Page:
I always feel really bad when I'm eating my granola bars in front of DS. He's 9 months currently and ALWAYS wants to eat exactly what I'm eating, but honey is on our no-no list for now (and I don't feed him raisins either). Well, here's a recipe that's great for my son that I found to be rather tasty for myself. I'll keep making my granola bars, but when DS is around I'll break these cookies out instead!
(adapted from Oats and Naner Drops recipe found on wholesomebabyfood.com) 1 cup quick oats 1 cup whole wheat flour 1/4 teaspoon salt 1/4 teaspoon cinnamon 1/4 teaspoon nutmeg 1 teaspoon baking powder 1/4 cup brown sugar (can easily leave this out if making these for babies/toddlers) 1 cup (about 2) overripe bananas, mashed 1 teaspoon vanilla extract 3 Tablespoons oil of choice
Mix dry together. In a separate bowl mix wet ingredients together. Add the wet to dry ingredients. Drop by the spoonful onto parchment paper or greased baking sheet. Bake 12-15 min at 350. Yields about 20 cookies.
Someone finally called me out on it! With all the cooking I do, why don't I make my own baby food and post about it? Well, that's because I decided I hate pureed baby food. For our family it's just an extra waste of time and energy. When Squish was 5 months he started trying to grab the food off my plate. I would give him one of his baby spoons and sippy to distract him and he would still try to grab the food off my plate. He looked like he was ready to eat! So I spent part of an afternoon making my own pureed sweet potatoes, carrots, and butternut squash. I was very excited to be cooking for my baby. And then I tried spoon feeding him my homemade baby food. He stole the spoon. He was not interested in me feeding him at all. Messy doesn't even to begin to cover what happened to my son, myself, the high chair, the walls, the floors, etc. I quickly found myself dreading giving him solids. I skipped feeding him several days in a row justifying it with "he doesn't need to eat everyday anyways at this point." Well, he didn't need to eat solids but I realized that something still needed to change.
Squish's first stolen spoon.
Baby led weaning is skipping past the cereals and purred baby food stage. It's letting the baby completely feed themselves. They choose what they want to eat and how much. Once Squish was able to sit at 6 months he was placed in his high chair next to me at the dining room table during meals. If it was appropriate for him to eat, I put it on his tray. He started off with steamed zucchini and sweet potatoes in thin long sticks. Easy for him to pick up and grab and soft enough that he could learn how to chew easily. With a couple of days he figured out the best way to get the food in his mouth and he started trying to chew. Soon he worked on swallowing the food.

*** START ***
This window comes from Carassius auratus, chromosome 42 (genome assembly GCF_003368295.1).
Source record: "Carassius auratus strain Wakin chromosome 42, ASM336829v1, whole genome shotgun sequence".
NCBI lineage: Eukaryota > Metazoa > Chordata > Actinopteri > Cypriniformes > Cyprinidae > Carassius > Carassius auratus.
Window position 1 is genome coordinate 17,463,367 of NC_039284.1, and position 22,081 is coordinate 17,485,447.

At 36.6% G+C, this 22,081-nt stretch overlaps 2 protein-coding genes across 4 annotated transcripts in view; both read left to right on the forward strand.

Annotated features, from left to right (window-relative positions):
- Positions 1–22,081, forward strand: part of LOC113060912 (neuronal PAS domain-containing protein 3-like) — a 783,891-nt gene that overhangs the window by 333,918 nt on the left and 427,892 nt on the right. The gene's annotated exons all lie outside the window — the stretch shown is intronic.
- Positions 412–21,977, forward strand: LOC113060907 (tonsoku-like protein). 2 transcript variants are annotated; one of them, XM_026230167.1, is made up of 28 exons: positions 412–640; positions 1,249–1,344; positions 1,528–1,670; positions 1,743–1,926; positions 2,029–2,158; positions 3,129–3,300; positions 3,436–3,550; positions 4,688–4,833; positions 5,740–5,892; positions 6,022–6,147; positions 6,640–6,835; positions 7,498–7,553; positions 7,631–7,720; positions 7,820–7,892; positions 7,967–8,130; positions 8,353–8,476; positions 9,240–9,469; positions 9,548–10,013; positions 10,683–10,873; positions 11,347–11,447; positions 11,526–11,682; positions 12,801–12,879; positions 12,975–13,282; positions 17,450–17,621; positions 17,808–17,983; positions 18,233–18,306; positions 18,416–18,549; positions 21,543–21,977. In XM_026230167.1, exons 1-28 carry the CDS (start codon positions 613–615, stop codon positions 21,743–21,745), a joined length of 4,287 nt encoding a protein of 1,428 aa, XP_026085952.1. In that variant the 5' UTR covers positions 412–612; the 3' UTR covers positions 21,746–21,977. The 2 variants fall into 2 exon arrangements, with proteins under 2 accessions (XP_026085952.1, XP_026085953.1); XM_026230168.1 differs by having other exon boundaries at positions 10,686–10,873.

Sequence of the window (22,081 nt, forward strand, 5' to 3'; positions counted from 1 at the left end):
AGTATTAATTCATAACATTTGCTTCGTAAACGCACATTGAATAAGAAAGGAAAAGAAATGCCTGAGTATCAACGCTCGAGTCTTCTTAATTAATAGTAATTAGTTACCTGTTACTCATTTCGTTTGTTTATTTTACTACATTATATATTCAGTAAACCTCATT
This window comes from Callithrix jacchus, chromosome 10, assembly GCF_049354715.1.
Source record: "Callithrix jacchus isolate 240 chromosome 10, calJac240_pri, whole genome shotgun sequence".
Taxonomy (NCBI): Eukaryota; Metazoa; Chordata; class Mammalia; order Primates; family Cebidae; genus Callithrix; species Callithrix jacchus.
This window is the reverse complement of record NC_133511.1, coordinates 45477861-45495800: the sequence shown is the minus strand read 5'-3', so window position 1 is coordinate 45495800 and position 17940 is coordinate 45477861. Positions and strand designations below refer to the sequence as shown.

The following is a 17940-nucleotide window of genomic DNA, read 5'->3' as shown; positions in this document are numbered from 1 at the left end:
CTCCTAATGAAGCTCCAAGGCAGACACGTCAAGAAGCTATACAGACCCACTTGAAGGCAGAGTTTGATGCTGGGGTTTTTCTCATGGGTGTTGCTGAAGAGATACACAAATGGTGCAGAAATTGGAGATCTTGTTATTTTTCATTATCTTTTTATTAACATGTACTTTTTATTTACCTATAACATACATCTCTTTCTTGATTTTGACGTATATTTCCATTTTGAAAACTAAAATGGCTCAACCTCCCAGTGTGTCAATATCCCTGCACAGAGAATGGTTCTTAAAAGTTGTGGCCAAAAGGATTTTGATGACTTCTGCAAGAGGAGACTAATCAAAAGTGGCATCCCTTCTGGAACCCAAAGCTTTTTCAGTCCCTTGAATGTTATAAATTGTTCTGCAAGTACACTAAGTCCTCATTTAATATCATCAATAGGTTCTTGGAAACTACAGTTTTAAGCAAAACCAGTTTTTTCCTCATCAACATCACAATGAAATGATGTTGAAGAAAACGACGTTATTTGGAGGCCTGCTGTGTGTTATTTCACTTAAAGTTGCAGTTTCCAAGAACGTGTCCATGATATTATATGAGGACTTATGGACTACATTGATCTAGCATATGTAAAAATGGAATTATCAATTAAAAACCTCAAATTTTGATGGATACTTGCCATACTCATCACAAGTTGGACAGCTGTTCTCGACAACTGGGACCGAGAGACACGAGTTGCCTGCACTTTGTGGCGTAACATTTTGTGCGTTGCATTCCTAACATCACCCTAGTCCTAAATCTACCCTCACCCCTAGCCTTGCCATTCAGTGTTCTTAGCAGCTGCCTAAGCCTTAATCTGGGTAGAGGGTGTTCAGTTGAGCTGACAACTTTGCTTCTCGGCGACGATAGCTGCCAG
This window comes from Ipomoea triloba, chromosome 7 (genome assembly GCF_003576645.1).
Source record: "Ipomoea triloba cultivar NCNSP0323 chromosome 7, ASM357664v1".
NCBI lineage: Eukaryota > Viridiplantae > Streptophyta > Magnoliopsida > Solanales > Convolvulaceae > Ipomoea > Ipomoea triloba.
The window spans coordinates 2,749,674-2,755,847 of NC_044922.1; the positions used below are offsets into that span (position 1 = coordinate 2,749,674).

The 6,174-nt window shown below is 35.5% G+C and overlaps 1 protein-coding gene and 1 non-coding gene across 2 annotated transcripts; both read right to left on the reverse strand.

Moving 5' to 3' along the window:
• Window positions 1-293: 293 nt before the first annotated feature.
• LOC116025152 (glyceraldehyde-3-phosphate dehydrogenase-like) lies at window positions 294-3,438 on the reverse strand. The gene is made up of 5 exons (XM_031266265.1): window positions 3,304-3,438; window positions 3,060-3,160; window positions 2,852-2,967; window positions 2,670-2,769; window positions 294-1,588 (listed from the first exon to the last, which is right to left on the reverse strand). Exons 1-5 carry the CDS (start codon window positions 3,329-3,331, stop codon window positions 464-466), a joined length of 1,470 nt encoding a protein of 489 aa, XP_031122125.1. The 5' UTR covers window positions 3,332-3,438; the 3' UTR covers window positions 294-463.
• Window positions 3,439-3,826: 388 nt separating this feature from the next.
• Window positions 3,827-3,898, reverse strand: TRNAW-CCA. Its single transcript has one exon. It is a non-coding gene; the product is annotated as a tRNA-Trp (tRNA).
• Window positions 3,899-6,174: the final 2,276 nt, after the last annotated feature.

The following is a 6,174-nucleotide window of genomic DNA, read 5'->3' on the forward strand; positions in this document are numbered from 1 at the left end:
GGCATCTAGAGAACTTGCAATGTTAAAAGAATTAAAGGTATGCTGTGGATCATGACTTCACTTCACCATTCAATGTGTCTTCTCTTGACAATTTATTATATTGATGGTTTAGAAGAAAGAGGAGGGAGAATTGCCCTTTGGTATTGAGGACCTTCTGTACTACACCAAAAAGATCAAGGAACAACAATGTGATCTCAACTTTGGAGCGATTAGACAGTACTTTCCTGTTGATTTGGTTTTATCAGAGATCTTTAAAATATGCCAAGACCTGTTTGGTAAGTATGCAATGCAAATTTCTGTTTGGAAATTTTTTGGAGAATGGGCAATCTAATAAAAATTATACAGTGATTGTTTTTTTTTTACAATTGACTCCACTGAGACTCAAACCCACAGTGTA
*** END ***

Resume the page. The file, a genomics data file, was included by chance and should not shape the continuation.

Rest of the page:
Lil' Stinker's first pancake at 6 months!
Squish recently turned 9 months old. He has two bottom teeth and that's it. He loves to eat and will try anything I give him. The only food limits he has is nuts and honey right now. Most importantly though, meal times are fun and relaxing again for the whole family.
Strawberry face at 7 months.
Baby led weaning does require the delaying of solid foods till at least 6 months. The baby needs to be able to sit unassisted, able to grasp and hold on to food, and no longer have the tongue thrust reflex. They should also be showing an active interest in food and eating. For some babies they're very interested by 5 months, for others this may not happen till 13 months. It's good for parents to remember that the main source of nutrition for at least the first year should be from breast milk or formula and to not get caught up in how much solid food a baby is eating. Baby led weaning is definitely not for every family or every baby.
Squish often holds food in both hands and eats out of both!
Recipe found in Better Homes and Gardens magazine, August 2011 issue.
5 cups cubed watermelon (no seeds!)
1/2 cup sugar
1 envelope of unflavored gelatin
1/3 cup cranberry juice (could also use grape juice or some other similar juice)
In a small saucepan, the gelatin and juice. Let sit for 5 minutes. Then turn the heat to low and stir until the gelatin dissolves.
Meanwhile, puree the watermelon in a food processor or blender. Add the sugar and send it spinning briefly to blend.
Mix the two mixtures together in a large bowl. Place bowl in fridge for at least 30 minutes to get it cold.
Pour mixture into your ice cream maker and turn it on. After 20-25 minutes you should have wonderful sherbet! Store in freezer, removing a few minutes before you want to scoop out servings.
If you don't have an ice cream maker, pour mixture into an 8x8 pan and place in freezer. Cover and freeze for 2 hours. Break up mixture and put in a mixing bowl. Beat with an electric mixer until fluffy. Return to pan and cover and freeze for 6 more hours.
My beautiful ice cream maker. It was my birthday gift from my parents!
And 20 minutes later, ready to eat! Super yummy. :)